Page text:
What could former EU negotiator Michel Barnier reveal in his 'secret diary of Brexit' this autumn?

Wed 5 May 2021
Posted by: William Barns-Graham
Trade News

brexit talks

The much-anticipated diaries of the EU’s former chief negotiator Michel Barnier are being published in France this week, though some national media outlets have already published excerpts in advance.

While Barnier has revealed that British readers will have to wait until October for the translation of ‘The Grand Illusion: A Secret Diary of Brexit’, the French politician has been promoting its release in his home country.

Here the IOE&IT Daily Update has a look at what’s been revealed from the memoirs so far…

1: Lancaster House speech

Theresa May’s 2017 Lancaster House speech left Barnier “stupefied” as the then Prime Minister “revealed her cards … before we had even started negotiating,” Jon Henley reports in the Guardian.

In the speech May said she would end the jurisdiction of the European court of justice in the UK, halt the freedom of movement, leave the single market and customs union, and end EU budget payments.

Barnier reportedly asked himself at the time, “Have the consequences of these decisions been thought through, measured, discussed? Does she realise this rules out almost all forms of cooperation we have with our partners?”

2: Global Britain

The UK could have achieved its aims of becoming a more globally oriented trading nation as a member of the EU, Barnier argues.

“I do wonder what, until now, has prevented the UK from becoming ‘Global Britain’, other than its own lack of competitiveness,” Barnier writes. “Germany has become ‘Global Germany’ while being firmly inside the EU and the eurozone.”

3: ‘Real incomprehension’

The New European reports that when one of Barnier’s team explained to Boris Johnson the need for customs and quality checks on the Irish border, it was Barnier’s impression that the Prime Minister “became aware, in that discussion, of a series of technical and legal issues that had not been so clearly explained to him by his own team”.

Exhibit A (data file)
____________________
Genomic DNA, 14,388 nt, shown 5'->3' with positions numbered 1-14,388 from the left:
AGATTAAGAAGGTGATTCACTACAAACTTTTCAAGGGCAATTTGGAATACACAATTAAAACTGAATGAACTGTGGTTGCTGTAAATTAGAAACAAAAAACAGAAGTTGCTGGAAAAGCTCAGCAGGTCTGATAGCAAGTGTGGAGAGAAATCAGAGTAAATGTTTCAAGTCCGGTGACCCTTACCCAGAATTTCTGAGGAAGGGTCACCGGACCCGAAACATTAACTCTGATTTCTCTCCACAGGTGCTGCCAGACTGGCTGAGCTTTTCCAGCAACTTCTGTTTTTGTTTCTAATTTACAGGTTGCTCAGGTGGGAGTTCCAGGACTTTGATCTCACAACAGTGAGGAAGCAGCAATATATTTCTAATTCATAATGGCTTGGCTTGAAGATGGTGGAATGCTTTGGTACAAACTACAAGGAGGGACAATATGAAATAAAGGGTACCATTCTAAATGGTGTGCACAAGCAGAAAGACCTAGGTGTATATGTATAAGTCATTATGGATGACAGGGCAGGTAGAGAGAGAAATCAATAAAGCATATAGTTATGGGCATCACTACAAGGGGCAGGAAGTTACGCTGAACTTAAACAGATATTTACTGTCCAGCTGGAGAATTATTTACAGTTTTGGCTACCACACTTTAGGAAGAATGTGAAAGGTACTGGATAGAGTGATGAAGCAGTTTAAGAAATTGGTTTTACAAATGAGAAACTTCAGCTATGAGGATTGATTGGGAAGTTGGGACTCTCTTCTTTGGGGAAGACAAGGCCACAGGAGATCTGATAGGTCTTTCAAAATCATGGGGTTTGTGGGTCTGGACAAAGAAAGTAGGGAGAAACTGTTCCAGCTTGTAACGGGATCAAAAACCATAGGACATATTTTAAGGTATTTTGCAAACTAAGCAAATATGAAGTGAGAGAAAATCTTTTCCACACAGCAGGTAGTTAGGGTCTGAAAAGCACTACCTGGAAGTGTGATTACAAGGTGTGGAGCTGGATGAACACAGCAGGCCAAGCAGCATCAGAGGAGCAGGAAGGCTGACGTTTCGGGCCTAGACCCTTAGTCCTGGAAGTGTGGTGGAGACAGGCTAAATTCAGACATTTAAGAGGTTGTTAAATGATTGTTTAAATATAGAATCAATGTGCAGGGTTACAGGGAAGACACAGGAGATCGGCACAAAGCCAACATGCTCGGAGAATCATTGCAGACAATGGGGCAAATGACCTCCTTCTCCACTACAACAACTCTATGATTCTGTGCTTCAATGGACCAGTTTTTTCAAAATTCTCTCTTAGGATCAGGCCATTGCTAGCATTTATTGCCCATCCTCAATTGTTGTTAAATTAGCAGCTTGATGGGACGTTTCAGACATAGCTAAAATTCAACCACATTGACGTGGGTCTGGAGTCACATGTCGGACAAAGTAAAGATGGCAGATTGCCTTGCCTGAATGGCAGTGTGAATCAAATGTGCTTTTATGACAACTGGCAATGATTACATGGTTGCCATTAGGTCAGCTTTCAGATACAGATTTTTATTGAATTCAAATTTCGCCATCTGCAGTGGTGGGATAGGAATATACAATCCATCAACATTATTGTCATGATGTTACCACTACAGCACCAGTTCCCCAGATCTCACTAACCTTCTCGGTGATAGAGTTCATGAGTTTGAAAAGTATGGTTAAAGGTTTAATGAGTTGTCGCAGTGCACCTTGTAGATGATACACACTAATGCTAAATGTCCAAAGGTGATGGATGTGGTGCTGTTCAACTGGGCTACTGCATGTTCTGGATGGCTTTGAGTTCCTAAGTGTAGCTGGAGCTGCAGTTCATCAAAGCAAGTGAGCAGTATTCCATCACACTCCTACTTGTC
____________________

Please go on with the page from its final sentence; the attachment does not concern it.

Up until May 2020, the UK was demanding “a simple Canada-type trade deal” while retaining single market advantages “in innumerable sectors”, he said.

There remains “real incomprehension, in Britain, of the objective, sometimes mechanical consequences of its choices”, he writes.

4: EU can learn from UK

The UK’s approaching to purchasing and administering Covid-19 vaccinations is something the EU can learn from, Sky News reports.

Barnier admits “an almost-ideological mistrust of private-public partnerships” in the EU, which slowed the process while “the British took risks by financing the private sector”.

“We don’t know how to do this,” he adds.

5: It’s not finished

While Barnier says he was pleased Britain had left with a functioning deal rather than without one, the bloc must now be vigilant.

British “provocations” over the Northern Irish Protocol will continue, he warns, while the UK government, “in an attempt to erase the consequences of the Brexit it provoked, will try to re-enter through the windows the single market whose door it slammed shut.”

“We must be alert to new forms of cherry picking,” he adds.